Researchers then surveyed a random sample of adults in the county using the revised 2010 checklist. Of those who responded, 5.3 percent met the criteria for fibromyalgia. Researchers again accounted for age and sex, and then calculated that fibromyalgia affected 6.4 percent of the county’s population, suggesting that it might be more common than the number of officially diagnosed cases indicates.

Based on the survey, the rate of fibromyalgia in women was three times higher than officially diagnosed; in men it was 20 times higher.

Dr. Vincent says the low percentage of men diagnosed with fibromyalgia using the tender-point criteria makes sense.

“Men are innately less tender than women and they’re less likely to pay attention to pain or seek medical attention for it,” she says. “What this study shows is that men who meet the 2010 criteria for fibromyalgia are unlikely to have been diagnosed [using earlier standards].”

In addition to improving diagnosis, Dr. Vincent says broadening the definition of fibromyalgia to include symptoms other than pain is likely to improve treatment, too.

“Fibromyalgia is multidimensional,” she says. “Patients have pain receptors firing all the time. This generates a lot of pain, to which the body gradually becomes sensitized. And in fighting that pain, people become fatigued, have unrefreshing sleep and cognitive problems. It’s important for primary providers to recognize that chronic pain kicks the symptom burden much higher and that symptom management [is important].”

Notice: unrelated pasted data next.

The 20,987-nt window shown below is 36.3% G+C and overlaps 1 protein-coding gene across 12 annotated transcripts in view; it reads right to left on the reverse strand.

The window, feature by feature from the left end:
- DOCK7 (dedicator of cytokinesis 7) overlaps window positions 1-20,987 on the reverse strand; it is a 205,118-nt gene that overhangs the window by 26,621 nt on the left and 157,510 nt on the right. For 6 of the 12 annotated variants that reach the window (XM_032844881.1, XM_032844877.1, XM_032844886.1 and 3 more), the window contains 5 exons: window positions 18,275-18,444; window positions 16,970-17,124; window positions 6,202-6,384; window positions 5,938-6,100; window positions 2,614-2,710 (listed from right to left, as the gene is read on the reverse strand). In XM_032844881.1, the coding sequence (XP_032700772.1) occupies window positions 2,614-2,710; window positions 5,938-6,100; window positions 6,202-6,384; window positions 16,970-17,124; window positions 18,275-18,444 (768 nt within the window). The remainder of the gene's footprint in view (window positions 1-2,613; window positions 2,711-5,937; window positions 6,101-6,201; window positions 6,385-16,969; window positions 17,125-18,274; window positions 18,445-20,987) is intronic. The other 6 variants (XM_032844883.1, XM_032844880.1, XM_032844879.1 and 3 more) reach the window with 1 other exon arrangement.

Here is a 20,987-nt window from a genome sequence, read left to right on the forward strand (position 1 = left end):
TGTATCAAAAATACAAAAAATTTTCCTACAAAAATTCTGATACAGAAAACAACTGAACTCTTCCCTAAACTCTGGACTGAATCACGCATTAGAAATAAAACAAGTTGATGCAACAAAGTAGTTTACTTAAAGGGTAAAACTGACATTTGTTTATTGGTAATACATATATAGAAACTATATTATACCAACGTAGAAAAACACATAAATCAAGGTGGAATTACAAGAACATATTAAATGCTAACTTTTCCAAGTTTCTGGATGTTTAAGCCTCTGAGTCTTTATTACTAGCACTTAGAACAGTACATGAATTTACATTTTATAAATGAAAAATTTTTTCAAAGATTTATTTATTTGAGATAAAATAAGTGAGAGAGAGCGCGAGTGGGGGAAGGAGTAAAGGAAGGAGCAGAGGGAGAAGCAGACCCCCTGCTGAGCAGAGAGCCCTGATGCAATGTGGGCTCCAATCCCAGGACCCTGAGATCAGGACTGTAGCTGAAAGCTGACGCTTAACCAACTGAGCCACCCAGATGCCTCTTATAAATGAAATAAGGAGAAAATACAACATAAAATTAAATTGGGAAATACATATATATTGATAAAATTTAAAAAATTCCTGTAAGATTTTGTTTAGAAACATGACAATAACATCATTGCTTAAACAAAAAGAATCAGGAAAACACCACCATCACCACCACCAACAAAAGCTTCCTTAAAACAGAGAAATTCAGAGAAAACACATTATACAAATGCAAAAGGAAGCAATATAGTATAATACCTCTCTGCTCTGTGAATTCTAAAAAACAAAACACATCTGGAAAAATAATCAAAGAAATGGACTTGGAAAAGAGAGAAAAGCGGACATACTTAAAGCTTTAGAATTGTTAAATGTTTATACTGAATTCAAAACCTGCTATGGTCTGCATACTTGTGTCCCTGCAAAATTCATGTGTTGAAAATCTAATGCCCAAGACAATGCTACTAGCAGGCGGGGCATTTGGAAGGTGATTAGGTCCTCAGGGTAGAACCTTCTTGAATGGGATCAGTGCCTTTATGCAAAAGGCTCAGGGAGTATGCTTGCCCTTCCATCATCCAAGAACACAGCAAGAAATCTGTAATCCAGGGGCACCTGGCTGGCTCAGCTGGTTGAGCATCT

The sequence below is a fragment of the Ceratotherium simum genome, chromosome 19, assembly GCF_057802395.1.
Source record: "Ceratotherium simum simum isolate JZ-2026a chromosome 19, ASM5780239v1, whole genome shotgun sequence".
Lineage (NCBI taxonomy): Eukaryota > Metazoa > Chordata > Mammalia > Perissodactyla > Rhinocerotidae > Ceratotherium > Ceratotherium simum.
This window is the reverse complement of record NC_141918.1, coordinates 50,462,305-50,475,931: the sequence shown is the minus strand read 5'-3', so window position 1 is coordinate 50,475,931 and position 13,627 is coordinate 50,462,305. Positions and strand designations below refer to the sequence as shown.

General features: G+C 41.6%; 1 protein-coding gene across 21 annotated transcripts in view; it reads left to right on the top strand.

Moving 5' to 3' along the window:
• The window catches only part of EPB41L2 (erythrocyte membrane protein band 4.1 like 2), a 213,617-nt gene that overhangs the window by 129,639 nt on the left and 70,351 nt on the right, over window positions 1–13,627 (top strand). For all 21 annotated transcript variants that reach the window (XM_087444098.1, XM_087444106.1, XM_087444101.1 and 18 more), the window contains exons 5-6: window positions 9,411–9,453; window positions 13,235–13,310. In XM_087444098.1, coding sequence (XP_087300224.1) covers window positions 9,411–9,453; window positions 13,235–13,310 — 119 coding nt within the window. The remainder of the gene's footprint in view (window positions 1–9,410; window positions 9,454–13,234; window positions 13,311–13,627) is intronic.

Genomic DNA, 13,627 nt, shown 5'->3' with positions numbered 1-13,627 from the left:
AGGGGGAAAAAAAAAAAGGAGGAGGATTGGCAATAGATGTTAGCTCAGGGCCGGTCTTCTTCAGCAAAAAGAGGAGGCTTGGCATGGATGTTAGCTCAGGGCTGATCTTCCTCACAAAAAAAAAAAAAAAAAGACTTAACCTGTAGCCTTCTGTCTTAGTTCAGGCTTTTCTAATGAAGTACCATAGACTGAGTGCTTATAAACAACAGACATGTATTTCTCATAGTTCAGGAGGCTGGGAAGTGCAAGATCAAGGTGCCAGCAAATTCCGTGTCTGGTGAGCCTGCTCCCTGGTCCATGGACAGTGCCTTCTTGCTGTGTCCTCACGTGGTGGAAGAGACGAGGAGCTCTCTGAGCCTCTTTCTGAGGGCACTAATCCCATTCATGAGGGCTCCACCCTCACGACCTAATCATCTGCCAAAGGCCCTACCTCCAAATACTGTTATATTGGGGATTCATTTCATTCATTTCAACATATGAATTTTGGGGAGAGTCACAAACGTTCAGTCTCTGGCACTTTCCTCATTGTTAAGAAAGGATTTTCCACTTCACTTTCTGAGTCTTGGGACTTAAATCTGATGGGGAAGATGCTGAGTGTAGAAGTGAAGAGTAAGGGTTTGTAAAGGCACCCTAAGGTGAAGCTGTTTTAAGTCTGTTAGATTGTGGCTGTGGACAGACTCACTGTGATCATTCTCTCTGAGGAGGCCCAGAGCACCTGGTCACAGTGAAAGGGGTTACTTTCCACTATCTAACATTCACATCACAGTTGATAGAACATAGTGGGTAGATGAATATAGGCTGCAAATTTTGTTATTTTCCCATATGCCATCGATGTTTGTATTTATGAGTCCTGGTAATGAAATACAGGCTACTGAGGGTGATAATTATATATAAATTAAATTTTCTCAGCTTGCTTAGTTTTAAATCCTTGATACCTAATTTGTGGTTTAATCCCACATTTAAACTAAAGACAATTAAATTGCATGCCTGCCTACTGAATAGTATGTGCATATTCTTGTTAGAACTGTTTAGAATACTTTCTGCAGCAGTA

Dr. Clauw adds, “Some of the same neurotransmitter abnormalities that cause fibromyalgia pain are driving memory and sleep disturbances. [Traditional] pain medications only make pain better, whereas fibromyalgia drugs like Lyrica (pregabalin) and Cymbalta (duloxetine) also make sleep, anxiety, depression and fatigue better.”

Both doctors emphasize that the 2010 guidelines are intended to complement, not replace, the 1990 criteria. Dr. Vincent says, “The most important finding of our study is that the new criteria provide a more comprehensive way for clinicians to recognize fibromyalgia.”

Lesley Arnold, MD, professor of psychiatry and director of the Women’s Health Research Program at the University of Cincinnati College of Medicine in Ohio, agrees.

“The 1990 criteria are still the gold standard for research,” she says. “Combined with the 2010 criteria, they do a very good job of identifying people thought to have fibromyalgia. And the 2010 criteria, by leaving out the tenderness requirement, may allow more men to be identified who may benefit from some of the treatments that are effective for fibromyalgia.”

At the same time, she urges caution in interpreting the prevalence data.

“One of the limitations of the study is the low participation rate in the random survey. Only 27 percent of people responded overall, and those patients are more likely to have symptoms, so [the results] don’t represent actual prevalence,” says Dr. Arnold. “But it does raise the possibility that [fibromyalgia] is more common than originally thought, and certainly more common in men.”